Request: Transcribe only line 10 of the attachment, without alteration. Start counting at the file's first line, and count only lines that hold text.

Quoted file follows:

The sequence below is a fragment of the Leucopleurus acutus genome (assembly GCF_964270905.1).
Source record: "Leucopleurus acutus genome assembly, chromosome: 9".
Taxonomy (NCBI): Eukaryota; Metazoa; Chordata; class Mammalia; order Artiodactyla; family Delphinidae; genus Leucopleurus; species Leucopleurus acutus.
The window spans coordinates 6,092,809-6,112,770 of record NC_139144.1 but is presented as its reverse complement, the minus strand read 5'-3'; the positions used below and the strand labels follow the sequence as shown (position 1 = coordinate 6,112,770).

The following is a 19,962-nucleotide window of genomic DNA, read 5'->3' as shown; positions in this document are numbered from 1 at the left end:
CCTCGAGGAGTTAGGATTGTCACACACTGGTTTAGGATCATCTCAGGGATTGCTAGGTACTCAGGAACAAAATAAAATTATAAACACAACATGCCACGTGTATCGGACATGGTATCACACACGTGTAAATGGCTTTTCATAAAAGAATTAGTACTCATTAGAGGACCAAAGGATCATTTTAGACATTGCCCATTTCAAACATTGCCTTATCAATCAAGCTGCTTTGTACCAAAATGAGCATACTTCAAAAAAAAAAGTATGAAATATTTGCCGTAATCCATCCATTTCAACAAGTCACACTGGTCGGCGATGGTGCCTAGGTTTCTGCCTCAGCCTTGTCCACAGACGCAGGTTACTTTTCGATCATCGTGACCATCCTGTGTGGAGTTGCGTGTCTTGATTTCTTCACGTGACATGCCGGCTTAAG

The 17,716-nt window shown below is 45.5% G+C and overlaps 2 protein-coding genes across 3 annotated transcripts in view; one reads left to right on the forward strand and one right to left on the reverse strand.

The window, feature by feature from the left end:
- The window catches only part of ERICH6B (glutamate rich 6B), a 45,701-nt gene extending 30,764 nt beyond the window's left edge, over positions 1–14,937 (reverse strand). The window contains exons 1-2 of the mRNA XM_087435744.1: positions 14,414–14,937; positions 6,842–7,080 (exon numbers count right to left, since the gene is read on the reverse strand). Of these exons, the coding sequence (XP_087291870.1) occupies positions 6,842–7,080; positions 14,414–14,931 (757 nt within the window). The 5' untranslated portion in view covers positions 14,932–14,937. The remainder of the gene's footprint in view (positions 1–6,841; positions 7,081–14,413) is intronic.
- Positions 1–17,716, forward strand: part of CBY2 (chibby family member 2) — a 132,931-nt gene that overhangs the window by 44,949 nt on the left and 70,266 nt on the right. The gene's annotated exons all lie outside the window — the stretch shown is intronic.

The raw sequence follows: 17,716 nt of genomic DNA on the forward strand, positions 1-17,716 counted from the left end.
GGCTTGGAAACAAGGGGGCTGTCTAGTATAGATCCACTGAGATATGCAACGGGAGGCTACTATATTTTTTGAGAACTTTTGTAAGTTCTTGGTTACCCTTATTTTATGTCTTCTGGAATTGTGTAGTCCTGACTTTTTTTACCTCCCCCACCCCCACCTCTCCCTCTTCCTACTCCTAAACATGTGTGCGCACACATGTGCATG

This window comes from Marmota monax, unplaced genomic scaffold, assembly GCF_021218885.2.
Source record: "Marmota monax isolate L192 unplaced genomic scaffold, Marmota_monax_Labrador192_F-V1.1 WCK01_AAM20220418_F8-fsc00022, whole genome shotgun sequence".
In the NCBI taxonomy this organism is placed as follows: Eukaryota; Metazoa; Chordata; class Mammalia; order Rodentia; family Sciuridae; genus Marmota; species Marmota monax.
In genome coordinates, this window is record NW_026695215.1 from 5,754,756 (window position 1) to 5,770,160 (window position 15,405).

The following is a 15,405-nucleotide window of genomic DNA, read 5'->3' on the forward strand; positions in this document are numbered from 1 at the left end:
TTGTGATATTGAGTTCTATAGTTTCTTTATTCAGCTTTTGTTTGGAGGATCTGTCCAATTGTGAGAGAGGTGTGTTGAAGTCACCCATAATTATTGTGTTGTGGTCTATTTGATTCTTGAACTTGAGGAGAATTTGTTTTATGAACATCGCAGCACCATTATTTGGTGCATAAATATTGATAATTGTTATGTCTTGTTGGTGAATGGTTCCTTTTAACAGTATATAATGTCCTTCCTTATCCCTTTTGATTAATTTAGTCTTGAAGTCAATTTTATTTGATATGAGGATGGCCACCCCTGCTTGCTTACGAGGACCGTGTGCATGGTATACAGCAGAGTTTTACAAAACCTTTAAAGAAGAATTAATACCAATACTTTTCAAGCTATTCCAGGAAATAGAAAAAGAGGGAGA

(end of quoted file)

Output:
- Positions 1–17,716, forward strand: part of CBY2 (chibby family member 2) — a 132,931-nt gene that overhangs the window by 44,949 nt on the left and 70,266 nt on the right. The gene's annotated exons all lie outside the window — the stretch shown is intronic.